Tony Parker, Spurs guard: Sank the Mavs with a season-high 30 points on 12-23 FG in the 92-90 win over the Mavs. The fifth-year standout totes a 20.4 ppg average, well above his career 14.3 average.


Thursday's Worst
Brent Barry, Spurs guard: For potentially snatching defeat from the jaws of victory, Barry gets this honor. With the Spurs leading by four with 6.1 seconds left, Mavs guard Marquis Daniels hauled in a long rebound and threw a wild shot toward the basket. But Barry inexplicably hacked him. Daniels sank 2-of-3 FTs. But if Daniels had sunk his three (plus one), the son of an underhanded free-throw shooter would have had some 'splainin to do.


Quote of the Night
"I had a good look at it. Give Bruce credit. Every time I touched it, a big guy ran at me."
-- Mavs forward Dirk Nowitzki, whose potential game-tying shot was partially blocked by stellar Spurs swatter Bruce Bowen.

See how all 30 who played stacked up

-- Andrew Ayres

Hawks Missed The Point


I'm mad. I'm not even an Atlanta fan, and I'm upset with the Hawks.

First, let me say this: I believe Marvin Williams will be a special player someday. But &

The Hawks blew it by not drafting Chris Paul, or even Deron Williams.

Most of the league's talent evaluators will tell you to draft the best player available, regardless of position or the makeup of your roster.

Exhibit A is always Portland, already equipped with Clyde Drexler, passing up Michael Jordan for Sam "I Am (Hurt)" Bowie.

But the Hawks were something of a special case last June. I mean, look at their roster: They've got nothing but swingmen and forwards.

Chris Broussard's blog Insider

Elias Says

Bruce Bowen blocked Dirk Nowitzki's jumper at the buzzer to seal the Spurs' 92-90 win at Dallas. Nowitzki is now 0-for-6 in his career on game-saving shots in regular-season play -- that is, potential game-tying or go-ahead shots in the final five seconds of the fourth quarter or an overtime period with his team trailing by three points or less.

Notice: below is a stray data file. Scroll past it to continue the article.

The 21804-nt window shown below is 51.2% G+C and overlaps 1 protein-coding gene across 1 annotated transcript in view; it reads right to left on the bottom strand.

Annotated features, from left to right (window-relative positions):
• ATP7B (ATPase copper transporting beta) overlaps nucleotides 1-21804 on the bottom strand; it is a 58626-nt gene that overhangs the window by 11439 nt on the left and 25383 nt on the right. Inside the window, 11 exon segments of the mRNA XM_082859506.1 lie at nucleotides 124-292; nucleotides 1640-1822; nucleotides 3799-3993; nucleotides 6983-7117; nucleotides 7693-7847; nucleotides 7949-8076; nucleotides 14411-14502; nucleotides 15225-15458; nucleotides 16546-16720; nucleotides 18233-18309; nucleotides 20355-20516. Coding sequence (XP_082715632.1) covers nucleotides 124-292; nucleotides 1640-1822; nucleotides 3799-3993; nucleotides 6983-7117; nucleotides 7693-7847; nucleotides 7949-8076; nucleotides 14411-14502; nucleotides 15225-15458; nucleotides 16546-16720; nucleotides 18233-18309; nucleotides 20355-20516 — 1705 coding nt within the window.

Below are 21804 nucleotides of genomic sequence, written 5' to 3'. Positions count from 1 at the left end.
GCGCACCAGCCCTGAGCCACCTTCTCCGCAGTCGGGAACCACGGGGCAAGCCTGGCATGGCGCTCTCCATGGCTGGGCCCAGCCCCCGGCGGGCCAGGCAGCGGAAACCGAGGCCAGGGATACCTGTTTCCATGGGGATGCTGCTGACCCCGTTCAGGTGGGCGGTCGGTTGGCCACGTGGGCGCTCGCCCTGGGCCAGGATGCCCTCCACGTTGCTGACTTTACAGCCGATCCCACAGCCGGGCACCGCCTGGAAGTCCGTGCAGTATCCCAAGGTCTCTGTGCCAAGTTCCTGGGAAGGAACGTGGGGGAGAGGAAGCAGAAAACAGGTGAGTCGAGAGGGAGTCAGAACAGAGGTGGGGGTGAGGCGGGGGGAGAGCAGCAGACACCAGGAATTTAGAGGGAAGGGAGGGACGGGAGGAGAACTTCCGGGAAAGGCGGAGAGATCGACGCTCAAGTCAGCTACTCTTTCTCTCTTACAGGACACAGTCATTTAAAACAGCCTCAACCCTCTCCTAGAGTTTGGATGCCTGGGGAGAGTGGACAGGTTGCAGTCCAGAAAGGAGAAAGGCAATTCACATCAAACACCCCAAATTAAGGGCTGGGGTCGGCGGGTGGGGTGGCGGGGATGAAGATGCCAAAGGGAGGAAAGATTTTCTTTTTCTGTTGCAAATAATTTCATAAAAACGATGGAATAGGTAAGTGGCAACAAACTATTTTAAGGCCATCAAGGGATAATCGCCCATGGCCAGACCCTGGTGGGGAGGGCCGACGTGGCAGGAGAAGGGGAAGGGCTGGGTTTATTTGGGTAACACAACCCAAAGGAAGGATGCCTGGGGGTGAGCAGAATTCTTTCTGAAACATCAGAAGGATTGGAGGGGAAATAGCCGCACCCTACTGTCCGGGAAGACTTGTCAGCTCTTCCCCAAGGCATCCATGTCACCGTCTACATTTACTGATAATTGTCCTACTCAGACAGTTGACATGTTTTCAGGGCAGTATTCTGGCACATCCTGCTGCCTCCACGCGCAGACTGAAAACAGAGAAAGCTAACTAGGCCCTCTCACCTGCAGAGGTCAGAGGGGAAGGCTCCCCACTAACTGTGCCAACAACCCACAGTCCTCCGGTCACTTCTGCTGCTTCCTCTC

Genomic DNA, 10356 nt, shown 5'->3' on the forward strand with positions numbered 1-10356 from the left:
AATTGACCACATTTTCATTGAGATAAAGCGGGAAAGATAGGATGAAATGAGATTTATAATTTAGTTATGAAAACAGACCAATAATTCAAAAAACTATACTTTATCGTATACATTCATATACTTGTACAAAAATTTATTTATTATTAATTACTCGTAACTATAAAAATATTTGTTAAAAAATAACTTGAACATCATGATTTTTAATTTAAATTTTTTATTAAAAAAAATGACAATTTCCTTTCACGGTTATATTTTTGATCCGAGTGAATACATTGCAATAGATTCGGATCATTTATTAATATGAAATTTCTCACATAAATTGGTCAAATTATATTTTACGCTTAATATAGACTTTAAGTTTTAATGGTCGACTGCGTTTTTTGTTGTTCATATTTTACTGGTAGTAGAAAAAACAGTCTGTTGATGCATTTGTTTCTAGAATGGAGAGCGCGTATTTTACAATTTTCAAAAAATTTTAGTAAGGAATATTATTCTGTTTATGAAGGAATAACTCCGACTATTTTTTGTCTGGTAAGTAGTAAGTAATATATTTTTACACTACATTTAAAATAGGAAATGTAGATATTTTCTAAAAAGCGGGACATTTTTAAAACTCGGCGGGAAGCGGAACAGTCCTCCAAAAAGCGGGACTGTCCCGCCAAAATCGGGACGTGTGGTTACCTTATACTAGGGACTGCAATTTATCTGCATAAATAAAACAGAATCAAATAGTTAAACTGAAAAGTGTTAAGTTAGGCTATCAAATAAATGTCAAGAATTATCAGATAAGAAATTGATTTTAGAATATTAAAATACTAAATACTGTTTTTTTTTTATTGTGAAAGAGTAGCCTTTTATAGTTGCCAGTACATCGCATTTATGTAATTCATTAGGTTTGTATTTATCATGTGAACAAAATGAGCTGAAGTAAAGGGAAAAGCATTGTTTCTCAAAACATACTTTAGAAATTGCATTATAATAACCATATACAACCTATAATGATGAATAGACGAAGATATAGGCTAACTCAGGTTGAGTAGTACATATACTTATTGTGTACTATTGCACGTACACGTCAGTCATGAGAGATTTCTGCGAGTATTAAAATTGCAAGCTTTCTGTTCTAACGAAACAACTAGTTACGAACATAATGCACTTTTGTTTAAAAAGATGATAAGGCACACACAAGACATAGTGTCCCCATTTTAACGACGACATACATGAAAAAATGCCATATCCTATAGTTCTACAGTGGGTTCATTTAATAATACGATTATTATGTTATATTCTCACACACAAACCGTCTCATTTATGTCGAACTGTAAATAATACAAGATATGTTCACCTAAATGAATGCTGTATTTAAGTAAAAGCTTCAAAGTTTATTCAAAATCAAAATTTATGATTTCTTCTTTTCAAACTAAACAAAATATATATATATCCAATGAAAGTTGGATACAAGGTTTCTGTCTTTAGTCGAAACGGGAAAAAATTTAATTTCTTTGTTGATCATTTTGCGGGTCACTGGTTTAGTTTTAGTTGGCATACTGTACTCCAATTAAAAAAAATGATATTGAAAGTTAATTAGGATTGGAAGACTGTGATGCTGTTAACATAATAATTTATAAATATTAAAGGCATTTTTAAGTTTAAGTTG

Elias Sports Bureau | More from Elias Insider

Making Point About Numbers

In his role as Pippen to Kobe's Jordan, Lakers forward Lamar Odom this year has often turned in numbers more resembling the heydey of Horace Grant.

But last week, Odom declared to reporters his intention to average 20 points over the next four games. This did not sit well with coach Phil Jackson, who chafed at the notion of pursuing a numbers quest.

Odom missed his mark. He had 12 points against the Jazz, bringing his four-game point total to 70, good for a 17.5 average.

-- A.A.

Rating The Coaches

SportsNation has taken the pulse of NBA fans about the approval ratings for their team's head coaches.

Right now, Seattle head coach Bob Weiss is about as popular as Enron stock, with 16 percent of the Sonics faithful backing him. But Flip Saunders could be mayor of Detroit, with a 94 percent approval rating.

See the results, cast your vote Insider